Pediatrician shares experience from medical mission trip to Guatemala

Posted at 2:50 PM, Dec 12, 2018
and last updated 2018-12-12 17:48:49-05

GREAT FALLS – A doctor from Great Falls is sharing her experience after returning home from a mission trip in Guatemala.

Dr. Jill Bolstad works at Benefis Health System as a pediatrician.

“Children are the truest souls. Children are magical. I think Christmas highlights the whole magic of children and the purity of their hearts,” Bolstad said.

Her love for kids inspired her to go to Central America last month through an organization called Health Talents International.

“The biggest thing I want people to know is, I looked at lots of different service organizations before choosing this one. The reason I chose Health Talents International is they have a different approach,” Bolstad said. “Many organizations you see appeals on TV asking to send thirty cents a day to feed a child. I’ve always been skeptical of those. Does the money really go to that child? Are we really helping? The truth is that just feeding people, that’s great, but it doesn’t fix the problem. It doesn’t fix that cycle of poverty. Health Talents International is working to fix the cycle.”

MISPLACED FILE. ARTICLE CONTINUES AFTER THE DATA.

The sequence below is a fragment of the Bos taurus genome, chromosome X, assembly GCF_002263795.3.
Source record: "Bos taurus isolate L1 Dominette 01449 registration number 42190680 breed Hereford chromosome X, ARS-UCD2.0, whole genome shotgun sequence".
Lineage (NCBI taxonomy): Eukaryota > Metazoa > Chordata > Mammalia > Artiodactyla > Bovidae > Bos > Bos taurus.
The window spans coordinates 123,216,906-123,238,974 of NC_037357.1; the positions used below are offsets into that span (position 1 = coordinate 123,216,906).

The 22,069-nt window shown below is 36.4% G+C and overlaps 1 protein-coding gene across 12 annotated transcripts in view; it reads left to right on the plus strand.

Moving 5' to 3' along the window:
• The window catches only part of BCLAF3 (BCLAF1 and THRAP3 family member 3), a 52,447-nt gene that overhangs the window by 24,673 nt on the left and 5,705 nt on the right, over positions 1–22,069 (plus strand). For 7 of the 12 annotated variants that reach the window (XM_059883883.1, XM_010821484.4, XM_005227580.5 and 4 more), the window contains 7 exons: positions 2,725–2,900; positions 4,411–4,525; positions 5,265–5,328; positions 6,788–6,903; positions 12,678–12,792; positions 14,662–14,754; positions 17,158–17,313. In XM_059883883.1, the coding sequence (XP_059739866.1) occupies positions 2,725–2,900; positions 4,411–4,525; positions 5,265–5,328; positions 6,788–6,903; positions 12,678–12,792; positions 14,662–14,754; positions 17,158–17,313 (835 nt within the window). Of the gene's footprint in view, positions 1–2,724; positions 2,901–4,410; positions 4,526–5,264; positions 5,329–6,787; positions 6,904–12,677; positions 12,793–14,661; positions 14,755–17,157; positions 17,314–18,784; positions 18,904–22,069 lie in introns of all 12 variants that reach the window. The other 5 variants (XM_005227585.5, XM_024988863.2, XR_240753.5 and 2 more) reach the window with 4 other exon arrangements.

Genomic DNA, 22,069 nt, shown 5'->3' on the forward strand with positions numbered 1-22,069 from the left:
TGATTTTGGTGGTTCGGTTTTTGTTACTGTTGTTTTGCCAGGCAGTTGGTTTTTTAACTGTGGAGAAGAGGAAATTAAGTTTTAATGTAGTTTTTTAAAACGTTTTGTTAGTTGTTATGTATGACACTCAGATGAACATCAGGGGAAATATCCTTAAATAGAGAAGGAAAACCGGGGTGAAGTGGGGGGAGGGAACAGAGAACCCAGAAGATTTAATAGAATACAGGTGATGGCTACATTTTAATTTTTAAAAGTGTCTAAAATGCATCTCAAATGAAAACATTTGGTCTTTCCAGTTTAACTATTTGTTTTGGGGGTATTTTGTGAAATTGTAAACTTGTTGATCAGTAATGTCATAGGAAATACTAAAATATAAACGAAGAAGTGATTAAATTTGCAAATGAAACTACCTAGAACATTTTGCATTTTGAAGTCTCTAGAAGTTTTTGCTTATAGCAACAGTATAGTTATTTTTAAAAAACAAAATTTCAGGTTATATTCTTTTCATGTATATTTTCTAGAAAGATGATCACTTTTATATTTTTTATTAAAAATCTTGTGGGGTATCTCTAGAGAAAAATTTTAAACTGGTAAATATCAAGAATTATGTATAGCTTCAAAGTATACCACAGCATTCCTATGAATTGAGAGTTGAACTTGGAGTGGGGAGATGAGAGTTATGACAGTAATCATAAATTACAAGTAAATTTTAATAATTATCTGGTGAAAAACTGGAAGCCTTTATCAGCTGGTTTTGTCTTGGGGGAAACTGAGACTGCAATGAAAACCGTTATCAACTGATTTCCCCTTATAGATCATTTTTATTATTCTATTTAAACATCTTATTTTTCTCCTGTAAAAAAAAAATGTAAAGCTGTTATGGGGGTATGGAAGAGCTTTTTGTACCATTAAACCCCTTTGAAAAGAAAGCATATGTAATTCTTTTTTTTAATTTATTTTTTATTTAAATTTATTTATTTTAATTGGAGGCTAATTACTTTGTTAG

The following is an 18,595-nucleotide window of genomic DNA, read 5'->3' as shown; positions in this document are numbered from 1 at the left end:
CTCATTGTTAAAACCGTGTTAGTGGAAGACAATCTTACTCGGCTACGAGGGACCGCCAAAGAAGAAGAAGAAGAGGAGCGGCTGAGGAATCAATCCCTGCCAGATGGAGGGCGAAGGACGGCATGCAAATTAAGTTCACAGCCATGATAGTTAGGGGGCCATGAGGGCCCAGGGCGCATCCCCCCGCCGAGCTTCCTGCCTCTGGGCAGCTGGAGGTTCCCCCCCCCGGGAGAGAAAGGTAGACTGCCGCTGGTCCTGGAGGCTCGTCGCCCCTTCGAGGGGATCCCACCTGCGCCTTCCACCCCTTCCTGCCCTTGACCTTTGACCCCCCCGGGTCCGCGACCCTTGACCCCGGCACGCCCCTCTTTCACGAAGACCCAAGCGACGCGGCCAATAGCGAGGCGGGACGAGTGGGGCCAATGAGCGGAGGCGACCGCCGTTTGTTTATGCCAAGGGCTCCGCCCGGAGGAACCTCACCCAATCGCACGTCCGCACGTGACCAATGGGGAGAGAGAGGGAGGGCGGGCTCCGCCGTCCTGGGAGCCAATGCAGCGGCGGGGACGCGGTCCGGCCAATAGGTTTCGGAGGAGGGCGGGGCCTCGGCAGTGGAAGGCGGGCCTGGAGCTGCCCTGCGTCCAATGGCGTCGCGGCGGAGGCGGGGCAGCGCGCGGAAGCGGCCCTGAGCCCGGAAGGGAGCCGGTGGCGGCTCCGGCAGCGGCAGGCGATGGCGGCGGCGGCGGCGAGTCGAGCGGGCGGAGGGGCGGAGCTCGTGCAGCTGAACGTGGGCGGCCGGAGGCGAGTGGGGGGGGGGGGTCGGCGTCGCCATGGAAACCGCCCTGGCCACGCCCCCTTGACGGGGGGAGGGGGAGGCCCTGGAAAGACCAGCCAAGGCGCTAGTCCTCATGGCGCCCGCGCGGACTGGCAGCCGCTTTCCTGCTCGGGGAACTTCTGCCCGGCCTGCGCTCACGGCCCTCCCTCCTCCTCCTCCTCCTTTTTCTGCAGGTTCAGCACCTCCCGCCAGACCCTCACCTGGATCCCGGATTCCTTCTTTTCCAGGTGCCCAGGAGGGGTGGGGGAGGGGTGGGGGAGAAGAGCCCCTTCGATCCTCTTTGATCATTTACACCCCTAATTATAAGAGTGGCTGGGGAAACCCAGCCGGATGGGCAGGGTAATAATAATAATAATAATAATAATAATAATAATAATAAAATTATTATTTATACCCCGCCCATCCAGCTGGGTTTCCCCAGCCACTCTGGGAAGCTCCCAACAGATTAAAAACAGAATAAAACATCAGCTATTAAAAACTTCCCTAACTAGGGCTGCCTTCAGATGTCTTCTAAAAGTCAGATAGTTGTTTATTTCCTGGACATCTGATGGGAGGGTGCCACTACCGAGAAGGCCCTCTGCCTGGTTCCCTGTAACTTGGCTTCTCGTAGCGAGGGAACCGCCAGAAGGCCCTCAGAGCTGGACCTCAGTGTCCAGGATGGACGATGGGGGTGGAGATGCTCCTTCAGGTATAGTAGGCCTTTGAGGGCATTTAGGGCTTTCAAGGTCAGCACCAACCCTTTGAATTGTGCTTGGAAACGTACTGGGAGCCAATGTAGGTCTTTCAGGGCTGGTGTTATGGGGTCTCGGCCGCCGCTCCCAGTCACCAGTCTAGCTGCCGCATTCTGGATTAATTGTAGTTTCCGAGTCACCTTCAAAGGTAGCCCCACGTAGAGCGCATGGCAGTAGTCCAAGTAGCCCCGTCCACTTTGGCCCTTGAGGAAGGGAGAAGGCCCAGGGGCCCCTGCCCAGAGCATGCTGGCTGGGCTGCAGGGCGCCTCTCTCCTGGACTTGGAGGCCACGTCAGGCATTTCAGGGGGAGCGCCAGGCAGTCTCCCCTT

Bolstad spent a week in November performing health exams for both sick and healthy kids.

“People would not understand how wealthy the poorest Americans are compared to how little they have, how hard they have to work to just meet the basic needs of these children for food, shelter and clothing,” Bolstad said.

The program, called ABC Children, has volunteers sponsor a child. The money goes towards keeping children in school, as well as paying for medical and dental care for an entire year.

“It’s a fantastic way to help families get out of the poverty level,” Bolstad said.

Bolstad said aside from the medical needs, something that stood out to her was how hard the people of Chichicastenango, Guatemala work.

“I saw people working in the fields, working on roads, and using equipment that you and I would associate with the 1930s or 40s. All hand tools, no mechanization. It was very impressive,” Bolstad said.

Reporting by Elizabeth Transue for MTN News